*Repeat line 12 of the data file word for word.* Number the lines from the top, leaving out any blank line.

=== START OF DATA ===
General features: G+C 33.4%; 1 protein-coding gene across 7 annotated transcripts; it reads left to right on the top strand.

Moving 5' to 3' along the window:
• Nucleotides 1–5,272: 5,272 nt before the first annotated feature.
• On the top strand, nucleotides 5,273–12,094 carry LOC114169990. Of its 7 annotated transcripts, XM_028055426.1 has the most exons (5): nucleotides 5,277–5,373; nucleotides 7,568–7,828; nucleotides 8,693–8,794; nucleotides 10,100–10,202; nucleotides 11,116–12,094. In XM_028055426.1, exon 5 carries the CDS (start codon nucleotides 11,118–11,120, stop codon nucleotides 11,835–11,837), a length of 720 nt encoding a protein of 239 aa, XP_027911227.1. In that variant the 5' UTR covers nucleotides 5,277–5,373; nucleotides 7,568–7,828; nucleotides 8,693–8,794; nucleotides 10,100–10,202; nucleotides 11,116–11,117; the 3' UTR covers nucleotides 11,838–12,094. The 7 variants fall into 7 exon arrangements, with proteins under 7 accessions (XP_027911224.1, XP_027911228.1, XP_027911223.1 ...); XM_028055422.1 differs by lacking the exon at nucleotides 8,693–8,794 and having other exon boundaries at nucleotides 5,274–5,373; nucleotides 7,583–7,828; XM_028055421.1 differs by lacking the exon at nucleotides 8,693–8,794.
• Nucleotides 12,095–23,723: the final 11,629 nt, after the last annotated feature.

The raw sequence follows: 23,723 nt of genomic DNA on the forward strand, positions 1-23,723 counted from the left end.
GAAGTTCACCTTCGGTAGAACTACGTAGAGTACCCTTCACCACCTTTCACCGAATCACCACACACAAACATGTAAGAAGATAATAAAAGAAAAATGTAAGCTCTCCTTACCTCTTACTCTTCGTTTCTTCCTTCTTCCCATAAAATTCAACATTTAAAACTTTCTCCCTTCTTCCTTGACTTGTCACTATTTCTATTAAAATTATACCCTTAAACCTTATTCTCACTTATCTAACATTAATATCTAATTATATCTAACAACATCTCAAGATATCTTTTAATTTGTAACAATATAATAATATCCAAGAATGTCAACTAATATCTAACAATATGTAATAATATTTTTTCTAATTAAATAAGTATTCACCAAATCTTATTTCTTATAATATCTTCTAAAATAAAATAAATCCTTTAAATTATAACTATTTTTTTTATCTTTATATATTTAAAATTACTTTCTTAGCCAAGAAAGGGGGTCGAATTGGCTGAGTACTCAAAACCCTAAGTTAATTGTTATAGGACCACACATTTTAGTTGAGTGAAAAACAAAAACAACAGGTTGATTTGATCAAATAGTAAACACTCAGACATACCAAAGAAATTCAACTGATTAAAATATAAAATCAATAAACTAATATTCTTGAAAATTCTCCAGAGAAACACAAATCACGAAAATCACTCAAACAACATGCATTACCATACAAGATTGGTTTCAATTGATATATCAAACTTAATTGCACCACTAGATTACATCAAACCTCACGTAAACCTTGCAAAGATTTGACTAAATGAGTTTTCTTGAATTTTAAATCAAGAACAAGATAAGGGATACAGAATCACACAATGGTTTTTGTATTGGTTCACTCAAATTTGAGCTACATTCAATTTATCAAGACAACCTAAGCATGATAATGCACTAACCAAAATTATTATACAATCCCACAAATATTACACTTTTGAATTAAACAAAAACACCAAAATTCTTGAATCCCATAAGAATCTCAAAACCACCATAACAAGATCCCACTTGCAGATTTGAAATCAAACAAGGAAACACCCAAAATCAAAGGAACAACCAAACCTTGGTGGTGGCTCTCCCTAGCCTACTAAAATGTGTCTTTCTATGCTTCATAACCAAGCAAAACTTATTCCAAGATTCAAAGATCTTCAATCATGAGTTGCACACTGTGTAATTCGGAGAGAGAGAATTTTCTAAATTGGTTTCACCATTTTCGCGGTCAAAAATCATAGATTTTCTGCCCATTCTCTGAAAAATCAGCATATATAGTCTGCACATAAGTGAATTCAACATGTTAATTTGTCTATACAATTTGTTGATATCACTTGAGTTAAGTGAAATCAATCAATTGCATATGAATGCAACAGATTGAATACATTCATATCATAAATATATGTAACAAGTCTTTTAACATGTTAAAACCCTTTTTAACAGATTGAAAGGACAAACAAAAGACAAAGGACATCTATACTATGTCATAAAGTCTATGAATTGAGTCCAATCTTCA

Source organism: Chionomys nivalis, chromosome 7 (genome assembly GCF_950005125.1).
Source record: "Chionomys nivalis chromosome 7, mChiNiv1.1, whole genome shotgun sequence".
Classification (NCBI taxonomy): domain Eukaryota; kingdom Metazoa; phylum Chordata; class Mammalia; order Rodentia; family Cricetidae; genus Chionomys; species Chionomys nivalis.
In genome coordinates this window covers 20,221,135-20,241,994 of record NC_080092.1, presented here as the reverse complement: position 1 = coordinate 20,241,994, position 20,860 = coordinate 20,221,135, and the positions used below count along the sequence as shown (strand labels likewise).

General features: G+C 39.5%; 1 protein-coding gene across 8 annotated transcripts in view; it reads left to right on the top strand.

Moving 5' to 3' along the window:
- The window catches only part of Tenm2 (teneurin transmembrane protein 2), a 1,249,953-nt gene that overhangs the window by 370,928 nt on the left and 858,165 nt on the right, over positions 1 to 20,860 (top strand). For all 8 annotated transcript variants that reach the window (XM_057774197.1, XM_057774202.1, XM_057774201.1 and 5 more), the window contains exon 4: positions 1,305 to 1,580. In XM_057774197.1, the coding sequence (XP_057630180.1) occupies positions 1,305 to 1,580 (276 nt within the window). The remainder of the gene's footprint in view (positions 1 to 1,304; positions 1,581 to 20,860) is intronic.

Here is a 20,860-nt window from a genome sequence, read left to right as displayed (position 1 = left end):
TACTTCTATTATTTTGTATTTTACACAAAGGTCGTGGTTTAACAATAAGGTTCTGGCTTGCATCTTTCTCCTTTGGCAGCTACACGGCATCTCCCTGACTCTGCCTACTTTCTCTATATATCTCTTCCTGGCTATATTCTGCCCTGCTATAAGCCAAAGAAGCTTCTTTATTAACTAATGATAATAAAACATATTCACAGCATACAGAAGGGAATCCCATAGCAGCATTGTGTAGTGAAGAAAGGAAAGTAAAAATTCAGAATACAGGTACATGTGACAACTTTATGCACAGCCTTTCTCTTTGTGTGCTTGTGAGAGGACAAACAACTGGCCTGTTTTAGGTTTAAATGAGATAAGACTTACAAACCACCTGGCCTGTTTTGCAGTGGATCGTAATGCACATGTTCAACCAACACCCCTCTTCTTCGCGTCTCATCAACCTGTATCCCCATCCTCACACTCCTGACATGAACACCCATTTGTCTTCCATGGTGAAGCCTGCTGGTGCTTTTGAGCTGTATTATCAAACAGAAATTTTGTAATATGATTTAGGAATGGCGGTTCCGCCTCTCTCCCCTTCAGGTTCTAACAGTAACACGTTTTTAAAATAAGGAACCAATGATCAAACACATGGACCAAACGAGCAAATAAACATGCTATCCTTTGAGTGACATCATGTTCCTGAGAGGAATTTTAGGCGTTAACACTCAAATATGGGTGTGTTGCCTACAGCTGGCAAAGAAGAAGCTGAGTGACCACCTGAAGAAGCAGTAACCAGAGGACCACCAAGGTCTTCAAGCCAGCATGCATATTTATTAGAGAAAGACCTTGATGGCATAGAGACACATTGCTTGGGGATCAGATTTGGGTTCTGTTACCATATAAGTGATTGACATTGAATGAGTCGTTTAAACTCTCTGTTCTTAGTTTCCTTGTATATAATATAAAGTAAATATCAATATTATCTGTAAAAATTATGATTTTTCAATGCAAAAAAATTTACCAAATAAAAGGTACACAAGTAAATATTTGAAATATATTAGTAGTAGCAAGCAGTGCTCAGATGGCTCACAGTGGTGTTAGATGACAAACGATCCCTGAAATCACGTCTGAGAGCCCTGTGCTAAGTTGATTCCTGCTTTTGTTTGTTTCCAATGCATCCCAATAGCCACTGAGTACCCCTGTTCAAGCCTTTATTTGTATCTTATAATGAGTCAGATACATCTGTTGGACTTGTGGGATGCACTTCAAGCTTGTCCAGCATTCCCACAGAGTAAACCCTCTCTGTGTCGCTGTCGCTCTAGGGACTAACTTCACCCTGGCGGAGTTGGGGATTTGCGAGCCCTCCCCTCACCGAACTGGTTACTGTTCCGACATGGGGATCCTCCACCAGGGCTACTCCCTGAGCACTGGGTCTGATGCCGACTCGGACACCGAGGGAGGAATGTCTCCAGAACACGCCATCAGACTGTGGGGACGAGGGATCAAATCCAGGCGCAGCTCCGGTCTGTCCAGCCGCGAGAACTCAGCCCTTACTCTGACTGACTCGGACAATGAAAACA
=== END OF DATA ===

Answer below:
General features: G+C 39.5%; 1 protein-coding gene across 8 annotated transcripts in view; it reads left to right on the top strand.